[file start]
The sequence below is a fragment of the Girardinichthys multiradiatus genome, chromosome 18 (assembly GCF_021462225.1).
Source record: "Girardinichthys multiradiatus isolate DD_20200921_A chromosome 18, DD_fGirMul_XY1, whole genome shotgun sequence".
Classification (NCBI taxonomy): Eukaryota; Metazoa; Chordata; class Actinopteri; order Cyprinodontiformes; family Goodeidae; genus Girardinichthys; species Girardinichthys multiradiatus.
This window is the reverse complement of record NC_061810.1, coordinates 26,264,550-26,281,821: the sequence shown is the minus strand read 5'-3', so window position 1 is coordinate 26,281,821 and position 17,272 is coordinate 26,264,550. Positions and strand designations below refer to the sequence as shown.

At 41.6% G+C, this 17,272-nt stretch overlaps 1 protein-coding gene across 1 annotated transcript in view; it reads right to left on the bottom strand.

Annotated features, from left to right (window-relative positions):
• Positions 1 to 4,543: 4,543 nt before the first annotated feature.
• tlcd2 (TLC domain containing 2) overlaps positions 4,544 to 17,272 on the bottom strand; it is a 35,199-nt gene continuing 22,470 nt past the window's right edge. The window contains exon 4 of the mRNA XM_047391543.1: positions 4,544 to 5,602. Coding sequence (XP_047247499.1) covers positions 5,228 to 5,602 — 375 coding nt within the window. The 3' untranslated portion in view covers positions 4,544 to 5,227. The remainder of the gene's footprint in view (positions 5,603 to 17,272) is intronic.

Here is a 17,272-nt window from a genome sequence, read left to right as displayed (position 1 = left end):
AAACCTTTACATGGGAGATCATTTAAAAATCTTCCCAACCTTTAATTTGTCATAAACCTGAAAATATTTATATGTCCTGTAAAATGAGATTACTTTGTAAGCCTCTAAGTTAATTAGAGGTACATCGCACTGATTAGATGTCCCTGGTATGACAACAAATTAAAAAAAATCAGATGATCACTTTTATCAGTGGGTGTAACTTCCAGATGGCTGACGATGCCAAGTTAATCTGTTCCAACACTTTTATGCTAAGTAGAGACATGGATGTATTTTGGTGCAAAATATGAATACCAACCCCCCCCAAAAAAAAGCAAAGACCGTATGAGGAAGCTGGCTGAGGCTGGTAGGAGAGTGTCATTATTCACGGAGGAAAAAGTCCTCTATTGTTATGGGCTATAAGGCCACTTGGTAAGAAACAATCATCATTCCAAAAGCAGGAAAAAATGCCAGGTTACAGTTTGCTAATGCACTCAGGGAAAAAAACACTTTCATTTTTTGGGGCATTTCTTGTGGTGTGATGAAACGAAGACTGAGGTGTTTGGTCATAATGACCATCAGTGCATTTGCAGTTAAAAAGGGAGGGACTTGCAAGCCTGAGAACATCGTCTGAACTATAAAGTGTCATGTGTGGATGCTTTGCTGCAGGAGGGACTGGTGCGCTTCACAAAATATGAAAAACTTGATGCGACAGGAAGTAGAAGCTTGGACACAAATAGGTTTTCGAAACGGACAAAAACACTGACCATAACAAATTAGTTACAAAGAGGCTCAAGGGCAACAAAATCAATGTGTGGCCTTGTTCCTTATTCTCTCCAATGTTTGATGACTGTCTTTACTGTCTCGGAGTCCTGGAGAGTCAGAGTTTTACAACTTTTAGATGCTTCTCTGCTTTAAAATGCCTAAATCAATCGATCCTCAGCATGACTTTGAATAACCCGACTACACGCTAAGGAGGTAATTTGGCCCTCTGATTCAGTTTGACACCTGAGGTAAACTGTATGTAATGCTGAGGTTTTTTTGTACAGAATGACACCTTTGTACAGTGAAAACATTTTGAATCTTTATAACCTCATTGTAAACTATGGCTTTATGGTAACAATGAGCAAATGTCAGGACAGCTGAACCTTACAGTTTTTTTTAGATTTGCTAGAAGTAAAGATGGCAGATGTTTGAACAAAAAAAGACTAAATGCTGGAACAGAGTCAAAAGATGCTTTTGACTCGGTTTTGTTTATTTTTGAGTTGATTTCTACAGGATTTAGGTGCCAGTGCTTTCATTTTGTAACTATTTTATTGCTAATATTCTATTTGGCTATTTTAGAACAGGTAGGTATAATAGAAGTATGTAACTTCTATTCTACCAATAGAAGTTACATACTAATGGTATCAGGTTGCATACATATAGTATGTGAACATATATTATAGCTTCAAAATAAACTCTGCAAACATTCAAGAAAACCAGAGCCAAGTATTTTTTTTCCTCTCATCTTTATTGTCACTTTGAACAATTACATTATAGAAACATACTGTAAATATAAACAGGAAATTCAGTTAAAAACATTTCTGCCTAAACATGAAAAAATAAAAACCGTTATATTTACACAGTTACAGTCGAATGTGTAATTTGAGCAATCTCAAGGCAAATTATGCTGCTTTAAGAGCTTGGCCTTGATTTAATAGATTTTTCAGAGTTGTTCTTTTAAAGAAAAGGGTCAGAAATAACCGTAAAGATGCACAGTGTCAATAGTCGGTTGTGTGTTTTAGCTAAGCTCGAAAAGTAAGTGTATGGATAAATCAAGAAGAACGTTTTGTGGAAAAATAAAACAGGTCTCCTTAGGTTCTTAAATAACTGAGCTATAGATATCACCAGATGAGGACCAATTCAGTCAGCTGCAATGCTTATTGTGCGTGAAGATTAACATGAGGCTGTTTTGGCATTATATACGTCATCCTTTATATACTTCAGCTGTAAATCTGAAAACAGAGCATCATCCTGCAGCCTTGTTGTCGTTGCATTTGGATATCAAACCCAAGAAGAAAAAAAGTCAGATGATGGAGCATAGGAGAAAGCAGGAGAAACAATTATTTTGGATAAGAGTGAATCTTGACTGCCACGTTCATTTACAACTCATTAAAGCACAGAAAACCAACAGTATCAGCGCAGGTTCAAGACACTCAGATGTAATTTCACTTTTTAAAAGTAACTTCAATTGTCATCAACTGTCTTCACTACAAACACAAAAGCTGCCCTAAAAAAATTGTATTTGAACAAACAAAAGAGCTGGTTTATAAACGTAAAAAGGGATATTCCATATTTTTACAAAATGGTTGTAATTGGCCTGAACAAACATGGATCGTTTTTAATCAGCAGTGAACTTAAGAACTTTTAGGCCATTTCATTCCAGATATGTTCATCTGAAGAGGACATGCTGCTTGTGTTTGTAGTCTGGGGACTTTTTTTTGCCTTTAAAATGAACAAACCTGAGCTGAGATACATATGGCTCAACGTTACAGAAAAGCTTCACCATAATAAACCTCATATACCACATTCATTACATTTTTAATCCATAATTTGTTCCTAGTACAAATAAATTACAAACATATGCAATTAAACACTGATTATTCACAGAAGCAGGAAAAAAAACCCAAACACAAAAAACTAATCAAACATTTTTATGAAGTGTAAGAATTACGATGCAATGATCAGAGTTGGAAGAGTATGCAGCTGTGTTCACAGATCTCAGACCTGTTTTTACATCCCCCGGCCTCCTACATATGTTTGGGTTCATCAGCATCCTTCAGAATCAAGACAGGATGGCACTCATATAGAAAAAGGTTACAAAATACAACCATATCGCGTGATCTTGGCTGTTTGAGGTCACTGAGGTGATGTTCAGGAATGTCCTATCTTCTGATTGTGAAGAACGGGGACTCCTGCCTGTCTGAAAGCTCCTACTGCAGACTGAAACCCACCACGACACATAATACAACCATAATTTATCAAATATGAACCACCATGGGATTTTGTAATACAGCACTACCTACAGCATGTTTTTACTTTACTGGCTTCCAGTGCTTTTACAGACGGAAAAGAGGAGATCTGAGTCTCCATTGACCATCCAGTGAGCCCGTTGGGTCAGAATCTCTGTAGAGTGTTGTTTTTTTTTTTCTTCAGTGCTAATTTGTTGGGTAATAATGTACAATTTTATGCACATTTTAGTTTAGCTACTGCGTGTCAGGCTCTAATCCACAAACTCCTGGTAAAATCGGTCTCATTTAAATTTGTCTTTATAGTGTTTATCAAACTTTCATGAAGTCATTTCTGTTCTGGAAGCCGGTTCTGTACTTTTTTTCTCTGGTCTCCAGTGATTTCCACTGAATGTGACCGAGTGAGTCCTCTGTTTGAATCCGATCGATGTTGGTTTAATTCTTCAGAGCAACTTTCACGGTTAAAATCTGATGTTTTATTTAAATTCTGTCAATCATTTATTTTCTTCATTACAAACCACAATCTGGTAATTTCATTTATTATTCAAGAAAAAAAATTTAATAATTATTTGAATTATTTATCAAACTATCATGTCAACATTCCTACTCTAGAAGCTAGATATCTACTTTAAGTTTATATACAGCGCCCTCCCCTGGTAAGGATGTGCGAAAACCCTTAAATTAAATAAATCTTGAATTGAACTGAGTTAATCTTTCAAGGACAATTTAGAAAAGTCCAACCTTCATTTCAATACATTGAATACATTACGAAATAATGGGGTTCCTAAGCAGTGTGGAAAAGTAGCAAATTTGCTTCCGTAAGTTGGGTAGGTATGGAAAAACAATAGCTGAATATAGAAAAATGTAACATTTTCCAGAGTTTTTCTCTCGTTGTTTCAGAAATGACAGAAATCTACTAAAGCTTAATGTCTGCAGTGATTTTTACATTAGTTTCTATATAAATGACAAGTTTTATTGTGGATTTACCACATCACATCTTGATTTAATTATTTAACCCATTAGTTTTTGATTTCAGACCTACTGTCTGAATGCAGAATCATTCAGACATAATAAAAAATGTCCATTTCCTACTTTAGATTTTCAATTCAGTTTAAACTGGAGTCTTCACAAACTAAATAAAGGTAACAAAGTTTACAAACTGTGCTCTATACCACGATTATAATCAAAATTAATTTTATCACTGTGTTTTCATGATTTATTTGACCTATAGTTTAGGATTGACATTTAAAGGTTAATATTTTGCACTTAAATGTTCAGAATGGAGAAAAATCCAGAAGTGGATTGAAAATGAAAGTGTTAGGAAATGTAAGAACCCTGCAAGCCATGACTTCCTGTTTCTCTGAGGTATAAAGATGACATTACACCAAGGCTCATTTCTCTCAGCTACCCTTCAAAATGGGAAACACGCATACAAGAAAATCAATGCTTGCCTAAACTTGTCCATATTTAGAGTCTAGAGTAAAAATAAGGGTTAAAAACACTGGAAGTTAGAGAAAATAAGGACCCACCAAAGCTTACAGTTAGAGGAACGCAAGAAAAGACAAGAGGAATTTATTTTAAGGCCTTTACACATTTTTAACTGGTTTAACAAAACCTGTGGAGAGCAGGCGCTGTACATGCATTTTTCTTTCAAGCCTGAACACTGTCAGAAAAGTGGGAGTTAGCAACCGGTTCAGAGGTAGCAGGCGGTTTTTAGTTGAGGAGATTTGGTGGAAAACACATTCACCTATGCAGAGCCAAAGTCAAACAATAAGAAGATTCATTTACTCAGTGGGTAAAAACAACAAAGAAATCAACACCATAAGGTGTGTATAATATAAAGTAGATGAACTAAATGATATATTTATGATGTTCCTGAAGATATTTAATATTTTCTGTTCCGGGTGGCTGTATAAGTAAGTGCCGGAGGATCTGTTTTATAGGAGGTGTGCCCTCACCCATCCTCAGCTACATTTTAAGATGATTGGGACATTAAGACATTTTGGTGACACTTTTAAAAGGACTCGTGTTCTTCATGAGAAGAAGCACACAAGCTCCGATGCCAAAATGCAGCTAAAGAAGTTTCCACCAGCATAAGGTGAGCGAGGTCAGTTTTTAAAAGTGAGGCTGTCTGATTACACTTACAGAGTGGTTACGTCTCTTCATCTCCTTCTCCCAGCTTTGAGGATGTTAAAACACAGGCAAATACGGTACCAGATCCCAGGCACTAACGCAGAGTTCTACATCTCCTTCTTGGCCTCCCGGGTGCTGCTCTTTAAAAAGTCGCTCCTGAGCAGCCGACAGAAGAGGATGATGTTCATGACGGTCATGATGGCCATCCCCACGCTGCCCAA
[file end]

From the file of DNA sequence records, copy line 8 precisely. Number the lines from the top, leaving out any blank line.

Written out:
• tlcd2 (TLC domain containing 2) overlaps positions 4,544 to 17,272 on the bottom strand; it is a 35,199-nt gene continuing 22,470 nt past the window's right edge. The window contains exon 4 of the mRNA XM_047391543.1: positions 4,544 to 5,602. Coding sequence (XP_047247499.1) covers positions 5,228 to 5,602 — 375 coding nt within the window. The 3' untranslated portion in view covers positions 4,544 to 5,227. The remainder of the gene's footprint in view (positions 5,603 to 17,272) is intronic.